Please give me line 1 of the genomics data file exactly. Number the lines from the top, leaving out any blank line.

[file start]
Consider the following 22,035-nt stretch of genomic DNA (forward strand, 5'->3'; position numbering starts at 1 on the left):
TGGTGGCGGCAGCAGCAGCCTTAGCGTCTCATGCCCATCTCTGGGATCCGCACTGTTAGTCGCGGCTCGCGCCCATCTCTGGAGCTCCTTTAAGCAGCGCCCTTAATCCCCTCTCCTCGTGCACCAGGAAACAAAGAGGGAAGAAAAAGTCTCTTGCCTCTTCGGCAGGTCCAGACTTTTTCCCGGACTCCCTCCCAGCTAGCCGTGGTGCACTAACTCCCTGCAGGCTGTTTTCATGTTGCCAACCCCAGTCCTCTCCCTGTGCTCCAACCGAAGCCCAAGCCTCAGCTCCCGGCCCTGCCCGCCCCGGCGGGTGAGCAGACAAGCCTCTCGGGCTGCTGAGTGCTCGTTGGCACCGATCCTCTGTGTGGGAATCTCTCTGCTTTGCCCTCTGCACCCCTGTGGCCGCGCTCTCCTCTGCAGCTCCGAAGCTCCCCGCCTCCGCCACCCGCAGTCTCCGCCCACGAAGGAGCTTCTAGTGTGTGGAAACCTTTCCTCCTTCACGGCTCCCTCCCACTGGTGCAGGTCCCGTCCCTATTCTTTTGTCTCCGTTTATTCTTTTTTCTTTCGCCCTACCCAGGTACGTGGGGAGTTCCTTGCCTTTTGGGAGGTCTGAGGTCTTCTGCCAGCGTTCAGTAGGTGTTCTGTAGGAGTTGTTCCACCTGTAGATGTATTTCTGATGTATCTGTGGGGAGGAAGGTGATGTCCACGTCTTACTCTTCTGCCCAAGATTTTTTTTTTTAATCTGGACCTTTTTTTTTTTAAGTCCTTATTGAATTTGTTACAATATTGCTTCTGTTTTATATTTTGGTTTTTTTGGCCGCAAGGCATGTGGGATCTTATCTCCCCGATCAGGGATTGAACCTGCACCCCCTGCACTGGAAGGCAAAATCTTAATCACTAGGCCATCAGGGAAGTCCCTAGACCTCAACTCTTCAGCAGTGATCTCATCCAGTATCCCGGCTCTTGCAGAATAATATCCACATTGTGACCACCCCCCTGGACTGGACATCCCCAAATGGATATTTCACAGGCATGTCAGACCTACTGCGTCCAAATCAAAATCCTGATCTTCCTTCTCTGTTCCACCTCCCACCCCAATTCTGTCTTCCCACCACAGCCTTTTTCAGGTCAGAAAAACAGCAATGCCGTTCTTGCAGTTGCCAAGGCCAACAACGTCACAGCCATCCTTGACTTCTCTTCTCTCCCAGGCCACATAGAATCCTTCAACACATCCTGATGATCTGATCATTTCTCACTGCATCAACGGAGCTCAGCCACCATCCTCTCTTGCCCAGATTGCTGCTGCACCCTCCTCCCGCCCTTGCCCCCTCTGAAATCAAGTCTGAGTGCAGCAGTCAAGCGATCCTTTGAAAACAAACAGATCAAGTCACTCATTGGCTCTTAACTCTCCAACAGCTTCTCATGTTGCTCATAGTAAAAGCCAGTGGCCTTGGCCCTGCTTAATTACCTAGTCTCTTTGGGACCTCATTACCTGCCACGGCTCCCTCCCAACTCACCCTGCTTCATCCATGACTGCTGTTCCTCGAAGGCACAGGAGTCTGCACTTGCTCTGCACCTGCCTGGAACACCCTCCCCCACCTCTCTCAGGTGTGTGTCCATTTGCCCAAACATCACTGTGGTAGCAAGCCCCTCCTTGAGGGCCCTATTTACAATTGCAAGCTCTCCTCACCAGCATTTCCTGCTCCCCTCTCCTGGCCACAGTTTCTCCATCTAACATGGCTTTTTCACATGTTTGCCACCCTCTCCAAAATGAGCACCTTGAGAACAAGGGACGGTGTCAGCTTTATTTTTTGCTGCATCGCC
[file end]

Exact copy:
Consider the following 22,035-nt stretch of genomic DNA (forward strand, 5'->3'; position numbering starts at 1 on the left):